Credit and loan application forms that you fill out and are kept on file at other businesses are another source for criminals. Some criminals can access personal information by hacking into your computer or other businesses that have your information stored electronically. Even friends, relatives, co-workers or employees who have access to your information may purposely, or accidentally give out those details making you a target.
While you can’t control all potential outlets for you personal information, there are some steps you can take to prevent being a victim.
1. Don’t let your drivers license number be the same as your Social Security number.
2. Don’t carry your Social Security card with you.
3. Check credit reports from all three credit-reporting agencies at least once a year.
4. Don’t put your Social Security number or drivers license number on your checks.
5. Use a locked mailbox to send and receive mail. If you live in a rural area, check with your post office to see what types of locked mailboxes you can use. If necessary, set up a post office box since it is more secure than a rural mailbox that can’t be locked. Drop off mail directly at the post office or in a U.S. mailbox.
6. Limit the number of credit cards, ATM cards and checks that you carry.
7. Cancel any unused credit accounts.
8. Beware of phone solicitations.
9. Monitor your bank and credit card statements regularly. Immediately report any inaccuracies or questionable transactions.
10. Keep a record of all your credit card account numbers and bank account numbers along with the phone numbers to call to report lost or missing cards, and put this in a secure and safe place.
11. Shred documents, using a cross-cut shredder, that list account numbers and those pre-approved credit applications that have your name and other financial information listed.
If you do become a victim
If you do become a victim, Foley recommends that you contact the credit-reporting agencies to place a fraud alert on your Social Security number. And, file a police report and keep a copy of that report since you will need it later to prove your case to creditors and banks. When you lose or have credit cards or checks taken, contact the issuer immediately to close the account. To add security to your financial accounts, request a password that only you know to gain access to those.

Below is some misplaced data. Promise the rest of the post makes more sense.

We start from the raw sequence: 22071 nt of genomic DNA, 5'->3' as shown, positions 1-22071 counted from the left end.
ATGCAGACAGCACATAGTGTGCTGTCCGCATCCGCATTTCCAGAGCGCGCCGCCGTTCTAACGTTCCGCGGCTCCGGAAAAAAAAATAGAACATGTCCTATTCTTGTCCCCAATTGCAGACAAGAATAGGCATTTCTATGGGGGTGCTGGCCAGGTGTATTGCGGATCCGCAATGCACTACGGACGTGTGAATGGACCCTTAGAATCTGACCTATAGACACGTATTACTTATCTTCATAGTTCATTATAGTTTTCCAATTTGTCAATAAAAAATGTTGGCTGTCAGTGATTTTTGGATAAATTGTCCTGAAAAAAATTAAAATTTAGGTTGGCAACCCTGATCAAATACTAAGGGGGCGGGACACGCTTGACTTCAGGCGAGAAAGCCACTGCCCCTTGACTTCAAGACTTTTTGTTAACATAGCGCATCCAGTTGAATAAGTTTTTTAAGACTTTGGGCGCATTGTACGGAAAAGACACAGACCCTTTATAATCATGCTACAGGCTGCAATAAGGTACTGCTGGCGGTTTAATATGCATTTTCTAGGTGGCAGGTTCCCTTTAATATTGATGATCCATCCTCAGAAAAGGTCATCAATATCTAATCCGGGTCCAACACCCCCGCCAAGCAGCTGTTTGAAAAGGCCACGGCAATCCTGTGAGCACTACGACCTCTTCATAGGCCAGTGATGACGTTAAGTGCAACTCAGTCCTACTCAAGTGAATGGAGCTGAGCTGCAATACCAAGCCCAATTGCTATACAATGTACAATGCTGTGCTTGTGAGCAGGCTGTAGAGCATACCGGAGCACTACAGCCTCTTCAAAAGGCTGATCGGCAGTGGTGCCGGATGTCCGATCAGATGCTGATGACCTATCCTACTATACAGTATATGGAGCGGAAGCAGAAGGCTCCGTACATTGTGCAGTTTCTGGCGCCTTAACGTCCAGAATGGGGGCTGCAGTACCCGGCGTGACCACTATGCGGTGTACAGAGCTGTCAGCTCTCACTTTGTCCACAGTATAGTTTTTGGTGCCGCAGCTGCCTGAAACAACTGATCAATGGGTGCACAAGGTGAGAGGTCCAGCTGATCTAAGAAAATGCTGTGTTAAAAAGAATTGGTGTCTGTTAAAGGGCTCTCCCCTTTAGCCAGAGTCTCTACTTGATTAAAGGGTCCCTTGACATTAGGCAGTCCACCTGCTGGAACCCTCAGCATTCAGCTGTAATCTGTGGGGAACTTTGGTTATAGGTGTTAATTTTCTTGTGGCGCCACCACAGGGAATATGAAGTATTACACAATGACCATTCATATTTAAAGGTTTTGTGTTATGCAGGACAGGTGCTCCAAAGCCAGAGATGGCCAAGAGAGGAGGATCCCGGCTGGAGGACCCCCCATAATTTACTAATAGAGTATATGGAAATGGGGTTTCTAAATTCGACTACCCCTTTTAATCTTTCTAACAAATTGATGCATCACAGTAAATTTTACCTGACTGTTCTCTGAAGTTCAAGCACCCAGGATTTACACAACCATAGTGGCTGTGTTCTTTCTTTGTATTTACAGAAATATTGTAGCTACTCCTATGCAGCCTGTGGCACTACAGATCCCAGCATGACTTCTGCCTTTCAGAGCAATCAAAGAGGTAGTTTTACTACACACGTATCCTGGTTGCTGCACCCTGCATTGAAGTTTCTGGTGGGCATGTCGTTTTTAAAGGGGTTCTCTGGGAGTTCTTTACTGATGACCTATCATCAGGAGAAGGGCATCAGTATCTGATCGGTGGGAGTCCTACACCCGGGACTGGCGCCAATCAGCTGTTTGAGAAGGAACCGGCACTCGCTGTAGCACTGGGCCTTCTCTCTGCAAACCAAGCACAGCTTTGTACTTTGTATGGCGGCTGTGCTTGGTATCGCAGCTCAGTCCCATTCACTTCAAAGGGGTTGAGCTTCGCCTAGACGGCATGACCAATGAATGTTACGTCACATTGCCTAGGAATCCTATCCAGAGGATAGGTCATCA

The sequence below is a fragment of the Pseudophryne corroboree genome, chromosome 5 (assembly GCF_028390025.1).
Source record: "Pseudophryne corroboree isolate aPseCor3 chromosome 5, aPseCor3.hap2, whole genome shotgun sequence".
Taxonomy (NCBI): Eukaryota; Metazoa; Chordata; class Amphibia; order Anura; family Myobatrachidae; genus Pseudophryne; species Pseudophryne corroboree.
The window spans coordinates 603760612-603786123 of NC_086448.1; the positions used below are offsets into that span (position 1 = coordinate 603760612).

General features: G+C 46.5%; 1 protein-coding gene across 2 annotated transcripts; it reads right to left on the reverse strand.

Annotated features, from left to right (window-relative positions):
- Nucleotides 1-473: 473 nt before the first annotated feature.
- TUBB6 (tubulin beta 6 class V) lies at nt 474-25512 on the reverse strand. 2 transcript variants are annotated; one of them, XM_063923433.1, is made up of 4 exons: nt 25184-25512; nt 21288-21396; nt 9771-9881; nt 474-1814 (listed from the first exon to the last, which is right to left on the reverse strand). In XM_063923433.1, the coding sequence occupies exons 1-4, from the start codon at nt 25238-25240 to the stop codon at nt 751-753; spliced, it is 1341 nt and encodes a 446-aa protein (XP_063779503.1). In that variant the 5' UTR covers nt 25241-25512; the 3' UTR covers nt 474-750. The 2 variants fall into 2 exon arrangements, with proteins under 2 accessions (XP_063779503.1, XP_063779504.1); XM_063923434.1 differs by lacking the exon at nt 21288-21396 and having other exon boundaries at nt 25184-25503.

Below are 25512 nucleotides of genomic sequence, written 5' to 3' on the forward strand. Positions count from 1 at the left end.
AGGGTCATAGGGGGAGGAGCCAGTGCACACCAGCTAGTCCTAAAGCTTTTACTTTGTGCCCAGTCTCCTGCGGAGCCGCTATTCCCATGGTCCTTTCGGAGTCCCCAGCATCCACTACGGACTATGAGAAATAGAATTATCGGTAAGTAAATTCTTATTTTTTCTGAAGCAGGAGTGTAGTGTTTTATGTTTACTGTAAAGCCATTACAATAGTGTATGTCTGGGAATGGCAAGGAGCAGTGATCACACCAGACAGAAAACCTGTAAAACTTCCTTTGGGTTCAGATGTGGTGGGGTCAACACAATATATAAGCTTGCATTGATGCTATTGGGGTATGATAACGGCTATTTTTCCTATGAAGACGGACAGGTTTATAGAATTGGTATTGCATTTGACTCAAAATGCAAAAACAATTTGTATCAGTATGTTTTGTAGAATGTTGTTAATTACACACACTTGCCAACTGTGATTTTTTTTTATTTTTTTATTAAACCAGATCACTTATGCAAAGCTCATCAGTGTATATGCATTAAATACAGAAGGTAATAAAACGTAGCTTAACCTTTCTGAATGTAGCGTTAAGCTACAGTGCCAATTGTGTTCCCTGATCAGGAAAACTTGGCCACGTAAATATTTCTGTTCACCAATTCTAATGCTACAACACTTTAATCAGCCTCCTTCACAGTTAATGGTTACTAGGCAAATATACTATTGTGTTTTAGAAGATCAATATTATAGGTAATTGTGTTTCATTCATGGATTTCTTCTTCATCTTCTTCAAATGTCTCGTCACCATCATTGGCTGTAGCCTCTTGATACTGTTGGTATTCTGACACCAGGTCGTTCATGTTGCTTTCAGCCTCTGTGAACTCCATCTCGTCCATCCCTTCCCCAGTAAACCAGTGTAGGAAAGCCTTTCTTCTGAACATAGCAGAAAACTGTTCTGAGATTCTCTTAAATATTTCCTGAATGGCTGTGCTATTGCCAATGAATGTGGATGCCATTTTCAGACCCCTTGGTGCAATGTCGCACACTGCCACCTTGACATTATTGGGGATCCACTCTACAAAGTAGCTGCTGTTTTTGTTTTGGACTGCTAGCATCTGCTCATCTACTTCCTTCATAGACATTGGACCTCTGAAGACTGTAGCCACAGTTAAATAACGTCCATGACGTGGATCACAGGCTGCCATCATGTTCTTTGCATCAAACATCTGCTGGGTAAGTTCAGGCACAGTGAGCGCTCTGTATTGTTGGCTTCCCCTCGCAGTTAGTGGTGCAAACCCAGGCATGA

You also have to be diligent when you work to clear your name. Some companies may require their own paperwork and forms for you to fill out and file, but the Federal Trade Commission has developed an affidavit to help consumers close unauthorized accounts and get rid of wrongful debts. You can obtain a copy of the ID Theft Affidavit and more information at the FTC’s Web site www.consumer.gov/idtheft
By taking these steps, you can work to re-establish your good name, but it may take time.
Kim Watson is a freelance writer in San Antonio, Texas.
Credit reporting agencies
To order credit report:
To report fraud: 1-800-525-6285
To order credit report or report fraud: 1-888-397-3742
Trans Union: www.tuc.com
To order credit report: 1-800-916-8800
To report fraud: 1-800-680-7289
Federal Trade Commission hotline to file complaint for identity theft: (877)-438-4338 www.consumer.gov/idtheft
Identity Theft Resource Center: